With more than 60 years of combined body shop experience in South Carolina, our repair techs leave no stones unturned and never take shortcuts when repairing your vehicle. We're proud to say we only use the latest diagnostic techniques, equipment, and parts to get the job done right. That way, you can get back on the road quickly and safely.
A few of our most common auto body shop services include but are not limited to:
Studies show that about 50 percent of vehicles suffer some kind of frame damage in a car collision. Frame damage can occur easily, even in common situations involving minor fender benders. Often, frame damage is difficult to see and can go unnoticed by insurance adjusters. The unfortunate truth is that even minor frame damage can put you, your family, your friends, and your car at risk when driving. When it goes unnoticed, it can often spell disaster for everyday drivers who might think their car is fine to drive.
When your car's frame is bent, your alignment is usually off, too, causing you to swerve and veer while driving. At best, this scenario results in unnecessary wear on your tires and, at worst, results in a car wreck. The bottom line? You need to get your car's frame inspected by a team of professional collision repair experts, even if you've only been involved in a minor accident.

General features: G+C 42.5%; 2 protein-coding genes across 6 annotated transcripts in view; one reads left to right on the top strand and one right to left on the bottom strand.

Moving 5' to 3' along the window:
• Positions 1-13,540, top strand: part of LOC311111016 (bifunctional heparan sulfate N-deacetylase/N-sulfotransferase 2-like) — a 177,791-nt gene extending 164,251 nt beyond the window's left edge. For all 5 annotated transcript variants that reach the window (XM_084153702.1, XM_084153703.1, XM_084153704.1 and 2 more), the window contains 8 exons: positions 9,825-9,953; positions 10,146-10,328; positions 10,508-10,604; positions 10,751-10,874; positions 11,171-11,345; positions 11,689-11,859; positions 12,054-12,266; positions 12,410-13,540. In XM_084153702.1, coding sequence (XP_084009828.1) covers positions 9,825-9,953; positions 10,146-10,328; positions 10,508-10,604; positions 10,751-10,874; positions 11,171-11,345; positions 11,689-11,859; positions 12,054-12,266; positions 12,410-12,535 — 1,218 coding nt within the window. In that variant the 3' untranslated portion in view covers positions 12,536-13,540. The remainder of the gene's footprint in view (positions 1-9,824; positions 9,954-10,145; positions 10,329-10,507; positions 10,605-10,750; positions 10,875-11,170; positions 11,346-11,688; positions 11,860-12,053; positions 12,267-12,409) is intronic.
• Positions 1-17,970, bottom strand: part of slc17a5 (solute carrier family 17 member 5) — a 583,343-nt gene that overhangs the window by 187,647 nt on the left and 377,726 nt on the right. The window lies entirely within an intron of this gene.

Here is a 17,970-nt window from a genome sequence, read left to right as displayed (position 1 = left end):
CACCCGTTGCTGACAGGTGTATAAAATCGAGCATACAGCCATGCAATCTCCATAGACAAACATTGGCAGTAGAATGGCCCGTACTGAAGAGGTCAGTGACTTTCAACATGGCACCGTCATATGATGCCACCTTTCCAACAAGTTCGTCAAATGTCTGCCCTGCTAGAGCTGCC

At Lowcountry Paint Body & Restoration, we take a comprehensive approach to frame repair and alignment. Our highly-trained frame repair technicians use a multi-point process to diagnose and correct your frame problems by:
Chips and cracks are bad news for your car's windshield and don't just look bad - they can do serious damage when left unrepaired. Cracks and chips can quickly turn from a minor inconvenience to a safety hazard by impairing your vision. If your windshield crack is bad enough, you might even get pulled over by a police officer. Driving your vehicle with a large crack or even with an object embedded in it is a bad idea, but Lowcountry Paint Body & Restoration is here to help.